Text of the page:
We have launched a new website and this page has been archived.Find out more

[Skip to Content]

21 February 2013

Death in the Desert

Death in the Desert

The Alliance in Wales is organising the event ‘Death in the Desert’ in Cardiff on 26 March to highlight the plight of Eritrean refugees who are falling into the hands of people traffickers before being tortured, beaten and held for ransom by criminal gangs among the Bedouin in Egypt’s Sinai Peninsula.

It represents a development in Wales for the Alliance to get involved in issues of international advocacy in a way that builds partnerships and engages refugee communities. It is important that, while on the one hand speaking up on controversial issues such as same-sex marriage, we are doing so in a way that does not alienate people from us who would otherwise be willing to work with us on issues of common concern.

Eritrea, a country of four million people was, until the creation of South Sudan, Africa’s youngest nation, achieving de facto independence from Ethiopia in 1991 and de jure independence two years later. Non-ending national service and repression of religious freedom are the two main reasons why Eritreans are leaving their country.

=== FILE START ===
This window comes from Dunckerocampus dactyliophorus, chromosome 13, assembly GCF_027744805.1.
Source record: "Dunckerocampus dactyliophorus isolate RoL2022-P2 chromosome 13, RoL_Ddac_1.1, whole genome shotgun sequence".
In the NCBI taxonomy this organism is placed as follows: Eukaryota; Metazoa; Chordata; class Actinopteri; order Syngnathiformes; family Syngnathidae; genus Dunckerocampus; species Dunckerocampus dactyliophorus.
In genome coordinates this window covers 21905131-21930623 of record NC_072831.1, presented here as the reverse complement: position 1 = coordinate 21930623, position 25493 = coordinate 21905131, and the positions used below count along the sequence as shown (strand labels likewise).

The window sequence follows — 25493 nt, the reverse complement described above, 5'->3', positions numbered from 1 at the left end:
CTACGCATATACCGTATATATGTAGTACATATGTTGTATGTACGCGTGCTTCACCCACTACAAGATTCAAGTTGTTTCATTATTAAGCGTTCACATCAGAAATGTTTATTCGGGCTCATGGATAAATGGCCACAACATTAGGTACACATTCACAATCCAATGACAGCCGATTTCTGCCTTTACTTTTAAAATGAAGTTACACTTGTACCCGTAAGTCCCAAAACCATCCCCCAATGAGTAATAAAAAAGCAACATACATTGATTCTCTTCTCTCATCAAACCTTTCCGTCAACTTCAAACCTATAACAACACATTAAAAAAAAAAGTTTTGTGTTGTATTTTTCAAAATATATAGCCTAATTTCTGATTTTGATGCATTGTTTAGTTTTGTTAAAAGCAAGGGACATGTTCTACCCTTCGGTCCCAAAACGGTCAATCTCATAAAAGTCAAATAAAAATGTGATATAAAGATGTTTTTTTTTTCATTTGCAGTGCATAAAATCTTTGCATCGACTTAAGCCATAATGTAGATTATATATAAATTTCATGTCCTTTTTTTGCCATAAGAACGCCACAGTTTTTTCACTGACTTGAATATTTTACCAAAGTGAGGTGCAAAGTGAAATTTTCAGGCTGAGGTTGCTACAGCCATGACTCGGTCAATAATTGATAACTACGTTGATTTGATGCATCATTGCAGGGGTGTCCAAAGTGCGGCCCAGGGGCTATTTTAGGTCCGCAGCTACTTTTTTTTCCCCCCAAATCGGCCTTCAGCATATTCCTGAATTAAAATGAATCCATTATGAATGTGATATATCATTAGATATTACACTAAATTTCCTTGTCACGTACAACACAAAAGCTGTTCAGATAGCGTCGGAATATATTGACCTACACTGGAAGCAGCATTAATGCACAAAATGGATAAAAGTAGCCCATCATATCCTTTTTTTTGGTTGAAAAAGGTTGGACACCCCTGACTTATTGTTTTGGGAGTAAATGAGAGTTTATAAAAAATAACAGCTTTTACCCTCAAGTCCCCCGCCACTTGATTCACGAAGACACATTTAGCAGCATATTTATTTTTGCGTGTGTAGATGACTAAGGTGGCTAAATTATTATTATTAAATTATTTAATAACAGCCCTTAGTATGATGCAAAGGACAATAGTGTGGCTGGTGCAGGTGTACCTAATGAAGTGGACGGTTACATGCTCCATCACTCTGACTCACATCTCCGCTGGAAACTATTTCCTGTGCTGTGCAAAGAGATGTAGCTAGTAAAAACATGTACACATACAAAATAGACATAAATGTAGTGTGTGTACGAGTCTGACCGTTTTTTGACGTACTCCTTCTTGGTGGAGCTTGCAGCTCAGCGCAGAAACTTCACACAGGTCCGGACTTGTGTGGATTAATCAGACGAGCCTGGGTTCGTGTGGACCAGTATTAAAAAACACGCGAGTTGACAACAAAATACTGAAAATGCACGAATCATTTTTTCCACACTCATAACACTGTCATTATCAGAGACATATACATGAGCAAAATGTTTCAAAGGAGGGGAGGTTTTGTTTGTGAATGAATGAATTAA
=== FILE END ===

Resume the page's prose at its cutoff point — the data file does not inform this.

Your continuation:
There are an estimated 700 Eritrean refugees and asylum seekers in Wales, most of whom have arrived in the past four years since Cardiff, Swansea, Newport and Wrexham became dispersal areas for asylum seekers under UK Border Agency’s new asylum model.

The current issue in the Sinai has drawn the attention of the world’s media, including, in the UK, BBC, the Times, the Guardian and the Independent, and, in America, CNN and the New York Times. In November, BBC Today’s Mike Thomson interviewed one of the Eritrean hostages and also one of the traffickers on air.

The current rate to secure an Eritrean’s freedom is $25,000 - 35,000, with kidnappers contacting relatives living in the West - where there is a sizeable Eritrean Diaspora - to pay the ransom. Two of the reasons why this international crime has been allowed to flourish as it has are because:

  1. there are high cultural expectations within the close-knit Eritrean community to help family members, and
  2. the Eritrean government has weak diplomatic ties, rendering its citizens vulnerable outside of the country.

Eritreans in Wales, including Christians, have not remained unaffected and there are at least eight individuals in Wales who have been contacted in the past four years by criminal gangs, demanding payment of money to secure the release of loved ones. One Eritrean Christian was contacted before Christmas, with news that his nephew was being held in Sinai. Eventually a ransom of £17,000 was paid, comprised of savings and loans, and the nephew’s freedom was secured.

The event on 26 March has the support of the Welsh Refugee Council and Oxfam Cymru and is being held in partnership with the Welsh Centre for International Affairs. The main speaker will be Dr. Khataza Gondwe from Christian Solidarity Worldwide. 

For more information contact Jim Stewart at info@eauk.org.

   Photo credit: Florian Prischl via Creative Commons.